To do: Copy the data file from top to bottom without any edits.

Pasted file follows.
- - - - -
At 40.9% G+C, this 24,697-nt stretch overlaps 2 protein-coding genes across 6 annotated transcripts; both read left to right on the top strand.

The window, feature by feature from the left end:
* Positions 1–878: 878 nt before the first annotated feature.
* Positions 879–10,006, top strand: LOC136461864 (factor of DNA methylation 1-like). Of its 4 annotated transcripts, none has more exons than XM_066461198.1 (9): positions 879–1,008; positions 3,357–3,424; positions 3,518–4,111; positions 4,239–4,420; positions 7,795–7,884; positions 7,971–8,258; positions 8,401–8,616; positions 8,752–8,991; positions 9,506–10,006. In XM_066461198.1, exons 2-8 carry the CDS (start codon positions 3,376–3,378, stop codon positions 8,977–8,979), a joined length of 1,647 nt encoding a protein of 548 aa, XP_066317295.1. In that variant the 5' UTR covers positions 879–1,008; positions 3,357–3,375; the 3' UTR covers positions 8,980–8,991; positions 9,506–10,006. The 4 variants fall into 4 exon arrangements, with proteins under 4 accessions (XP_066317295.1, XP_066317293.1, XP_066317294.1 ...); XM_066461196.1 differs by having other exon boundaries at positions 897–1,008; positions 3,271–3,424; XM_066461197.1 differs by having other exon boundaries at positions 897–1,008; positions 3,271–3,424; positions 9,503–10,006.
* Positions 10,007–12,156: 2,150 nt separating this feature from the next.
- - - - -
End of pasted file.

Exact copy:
At 40.9% G+C, this 24,697-nt stretch overlaps 2 protein-coding genes across 6 annotated transcripts; both read left to right on the top strand.

The window, feature by feature from the left end:
* Positions 1–878: 878 nt before the first annotated feature.
* Positions 879–10,006, top strand: LOC136461864 (factor of DNA methylation 1-like). Of its 4 annotated transcripts, none has more exons than XM_066461198.1 (9): positions 879–1,008; positions 3,357–3,424; positions 3,518–4,111; positions 4,239–4,420; positions 7,795–7,884; positions 7,971–8,258; positions 8,401–8,616; positions 8,752–8,991; positions 9,506–10,006. In XM_066461198.1, exons 2-8 carry the CDS (start codon positions 3,376–3,378, stop codon positions 8,977–8,979), a joined length of 1,647 nt encoding a protein of 548 aa, XP_066317295.1. In that variant the 5' UTR covers positions 879–1,008; positions 3,357–3,375; the 3' UTR covers positions 8,980–8,991; positions 9,506–10,006. The 4 variants fall into 4 exon arrangements, with proteins under 4 accessions (XP_066317295.1, XP_066317293.1, XP_066317294.1 ...); XM_066461196.1 differs by having other exon boundaries at positions 897–1,008; positions 3,271–3,424; XM_066461197.1 differs by having other exon boundaries at positions 897–1,008; positions 3,271–3,424; positions 9,503–10,006.
* Positions 10,007–12,156: 2,150 nt separating this feature from the next.